Today was a full day. We began writing our piece describing ORAP and its multitude of projects. We both were and continue to be amazed to learn the extent
Natasa

Natasa cooking with Rhozina.
to which this organization helps various communities at so many levels. In addition, we designed our interview questions for different staff members. Patience made a great schedule for interviews throughout the week. Today for lunch we had isitshwala, staple food of Zimbabwe served at every meal, every day. It is similar to grits, maize flour mixed with water and cooked until it is very thick and almost chewy. Isitshwala is always eaten with some type of meat (good luck vegetarians) vegetables and beans. Since we are the lucky ones, vegetarians, we eat a lot of isitshwala with vegetables. We know that the cooks worry about us so we really do eat a lot of isitshwala. Lunch, as tea time, is a special time at ORAP. Everybody gathers in a large, sunny dining room filled with traditional hand-made baskets on the walls along with photographs depicting moments in time of ORAP's history. This is a time for socializing, exchanging ideas, relaxing and, of course, eating.
     After work today, Katherine and I went into Bulawayo. The city is very organized due to the well-planned grid system. Though not as built up as its sister city to the north, Harare, it is still quite clean and well organized. We were faced with the challenge of making our promised weekly calls home. Little did we know that this arduous task would take over two hours. We did not mind the whole process too much, but we are sure that those behind us in line were glad to see us go. With only little sun light left we squeezed into a market and got a quick education on Zimbabwean fare. The produce section is quite small as most of the produce is sold on the street by rural women. However, there are plenty of brightly colored drinks, cookies, rice, sugar, meat and, of course, bags of isitshwala. There is not much that one would wish for except maybe Haagen-Daz!

INTERVIEWING ORAP STAFF

      Today Natasa and I began our morning at 6:30 a.m. with a sprint to the showers for hot water. It is there, but it can sure disappear fast. After our “showers” we did some laundry as we have learned to get our clothes on the line as early in the day as possible.
     This day was filled with interviews of various staff members. We spoke to a woman who heads up the small business unit, Mrs. Mafeking. She discussed with us many things, including how ORAP empowers communities through development education, ORAP's unique participatory approach.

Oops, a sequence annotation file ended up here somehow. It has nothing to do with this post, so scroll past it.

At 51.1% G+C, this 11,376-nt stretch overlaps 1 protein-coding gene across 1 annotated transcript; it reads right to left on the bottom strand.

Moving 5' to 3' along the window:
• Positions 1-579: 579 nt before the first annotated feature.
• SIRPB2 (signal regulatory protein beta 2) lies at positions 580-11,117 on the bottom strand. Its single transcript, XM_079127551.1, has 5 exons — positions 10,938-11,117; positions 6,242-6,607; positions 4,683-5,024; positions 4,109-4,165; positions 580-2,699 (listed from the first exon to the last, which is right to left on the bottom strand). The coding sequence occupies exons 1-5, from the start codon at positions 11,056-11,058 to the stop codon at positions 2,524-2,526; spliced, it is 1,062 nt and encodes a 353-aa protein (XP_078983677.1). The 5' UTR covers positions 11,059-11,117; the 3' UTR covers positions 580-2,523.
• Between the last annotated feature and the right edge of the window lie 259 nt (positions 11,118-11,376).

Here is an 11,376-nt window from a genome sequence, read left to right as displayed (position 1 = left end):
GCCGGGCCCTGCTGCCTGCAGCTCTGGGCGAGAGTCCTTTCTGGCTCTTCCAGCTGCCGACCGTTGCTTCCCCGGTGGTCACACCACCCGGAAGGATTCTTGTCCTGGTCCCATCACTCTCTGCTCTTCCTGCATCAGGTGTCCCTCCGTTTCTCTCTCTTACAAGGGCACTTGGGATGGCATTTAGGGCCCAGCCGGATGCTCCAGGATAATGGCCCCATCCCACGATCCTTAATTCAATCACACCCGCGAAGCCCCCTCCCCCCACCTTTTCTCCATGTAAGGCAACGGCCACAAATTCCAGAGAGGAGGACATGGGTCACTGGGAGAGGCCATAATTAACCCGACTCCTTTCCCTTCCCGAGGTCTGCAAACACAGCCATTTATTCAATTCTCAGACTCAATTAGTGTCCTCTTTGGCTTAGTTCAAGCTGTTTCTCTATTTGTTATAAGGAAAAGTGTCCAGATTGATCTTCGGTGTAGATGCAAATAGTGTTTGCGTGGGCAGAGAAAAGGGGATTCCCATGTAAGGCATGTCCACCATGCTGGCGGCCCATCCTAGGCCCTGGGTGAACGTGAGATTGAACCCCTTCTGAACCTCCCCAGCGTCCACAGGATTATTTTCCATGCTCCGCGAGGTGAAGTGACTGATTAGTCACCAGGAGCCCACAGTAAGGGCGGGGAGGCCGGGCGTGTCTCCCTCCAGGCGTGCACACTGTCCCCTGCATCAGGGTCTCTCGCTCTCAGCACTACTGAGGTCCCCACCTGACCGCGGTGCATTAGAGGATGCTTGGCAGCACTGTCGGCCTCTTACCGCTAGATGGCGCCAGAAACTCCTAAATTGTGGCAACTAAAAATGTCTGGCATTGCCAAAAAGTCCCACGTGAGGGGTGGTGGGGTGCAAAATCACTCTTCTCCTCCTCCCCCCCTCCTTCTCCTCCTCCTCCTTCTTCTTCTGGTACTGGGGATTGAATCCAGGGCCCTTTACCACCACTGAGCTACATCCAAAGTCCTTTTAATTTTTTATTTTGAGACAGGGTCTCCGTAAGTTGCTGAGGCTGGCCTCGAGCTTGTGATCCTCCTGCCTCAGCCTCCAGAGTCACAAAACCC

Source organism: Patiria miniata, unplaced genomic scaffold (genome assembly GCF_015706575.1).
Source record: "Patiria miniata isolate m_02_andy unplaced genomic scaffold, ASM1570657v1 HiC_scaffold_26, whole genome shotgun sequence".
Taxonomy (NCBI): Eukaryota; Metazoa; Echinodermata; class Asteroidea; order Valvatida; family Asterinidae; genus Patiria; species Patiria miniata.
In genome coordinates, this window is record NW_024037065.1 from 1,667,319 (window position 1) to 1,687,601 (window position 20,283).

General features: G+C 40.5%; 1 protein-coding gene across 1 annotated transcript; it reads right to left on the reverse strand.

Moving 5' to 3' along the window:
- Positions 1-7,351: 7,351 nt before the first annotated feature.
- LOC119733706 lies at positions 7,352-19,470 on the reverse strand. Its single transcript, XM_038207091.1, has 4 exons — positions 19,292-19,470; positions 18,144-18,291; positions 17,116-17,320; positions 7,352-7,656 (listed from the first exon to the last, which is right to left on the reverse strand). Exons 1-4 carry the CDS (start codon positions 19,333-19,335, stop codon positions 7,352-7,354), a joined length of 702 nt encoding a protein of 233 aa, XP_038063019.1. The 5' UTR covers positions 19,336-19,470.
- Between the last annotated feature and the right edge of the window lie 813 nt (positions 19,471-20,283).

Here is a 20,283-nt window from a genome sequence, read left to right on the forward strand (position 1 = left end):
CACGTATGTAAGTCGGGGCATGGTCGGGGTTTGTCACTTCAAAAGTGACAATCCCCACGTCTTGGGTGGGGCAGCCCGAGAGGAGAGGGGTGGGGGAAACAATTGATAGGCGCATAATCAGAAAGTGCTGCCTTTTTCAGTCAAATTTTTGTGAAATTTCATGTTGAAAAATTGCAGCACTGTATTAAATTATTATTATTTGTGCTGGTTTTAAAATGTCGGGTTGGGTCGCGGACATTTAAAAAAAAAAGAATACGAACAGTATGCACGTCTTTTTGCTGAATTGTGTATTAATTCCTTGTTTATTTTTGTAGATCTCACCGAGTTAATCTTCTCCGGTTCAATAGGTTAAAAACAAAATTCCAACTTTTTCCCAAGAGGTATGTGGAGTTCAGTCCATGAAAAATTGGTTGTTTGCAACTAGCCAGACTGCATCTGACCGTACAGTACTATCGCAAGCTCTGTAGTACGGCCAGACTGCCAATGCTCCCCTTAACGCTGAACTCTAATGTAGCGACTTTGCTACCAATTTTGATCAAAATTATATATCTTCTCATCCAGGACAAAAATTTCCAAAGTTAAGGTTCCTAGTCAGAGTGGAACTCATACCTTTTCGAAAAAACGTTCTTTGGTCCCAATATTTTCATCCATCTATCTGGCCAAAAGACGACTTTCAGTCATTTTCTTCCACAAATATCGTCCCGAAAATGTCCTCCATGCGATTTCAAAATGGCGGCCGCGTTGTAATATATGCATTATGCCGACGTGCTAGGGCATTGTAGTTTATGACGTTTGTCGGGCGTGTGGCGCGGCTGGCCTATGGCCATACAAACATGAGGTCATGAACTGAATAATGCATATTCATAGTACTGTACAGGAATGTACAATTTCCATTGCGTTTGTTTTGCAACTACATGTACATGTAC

Talented Kitchen Staff

Mrs. Mafeking
She explained that loan repayment rate has increased from 40 to 80 percent due to ORAP's improved management of the loan process, and how important she thinks it is that the international community not only provides financial assistance but also begin to understand the process of development. After lunch, we filmed the compound and the people working in their offices. Some people were shy around the camera while others would be naturals in Hollywood.
     Later in the day, Patience gave us our site-visit schedule which will allow us to see first hand the actual implementation of ORAP's support. We were happy to see that the projects we wanted to see were willing and able to invite us. Our first visit will be next week to a rural women's project near the Botswana border. The following week we will visit a project called Give-A-Dam in Filabusi, and our last visit will be in the suburbs of Bulawayo at an orphanage for children with AIDS.
     Tonight, after eating dinner we played cards with some young men from Harare. They are staying at ORAP for the week participating in a training program for small business development. We learned that they are Shona, which is the largest ethnic group in Zimbabwe (about 70 percent). The language Shona differs from Ndebele in that it is more similar to Swahili, whereas Ndebele is spoken in the southern part of Zimbabwe and is closer to Zulu. We exchanged many thoughts on various topics from development to capitalism, to American television versus reality (we are not all from Beverly hills), to the use of condoms and the risks of AIDS.
 



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Written 1996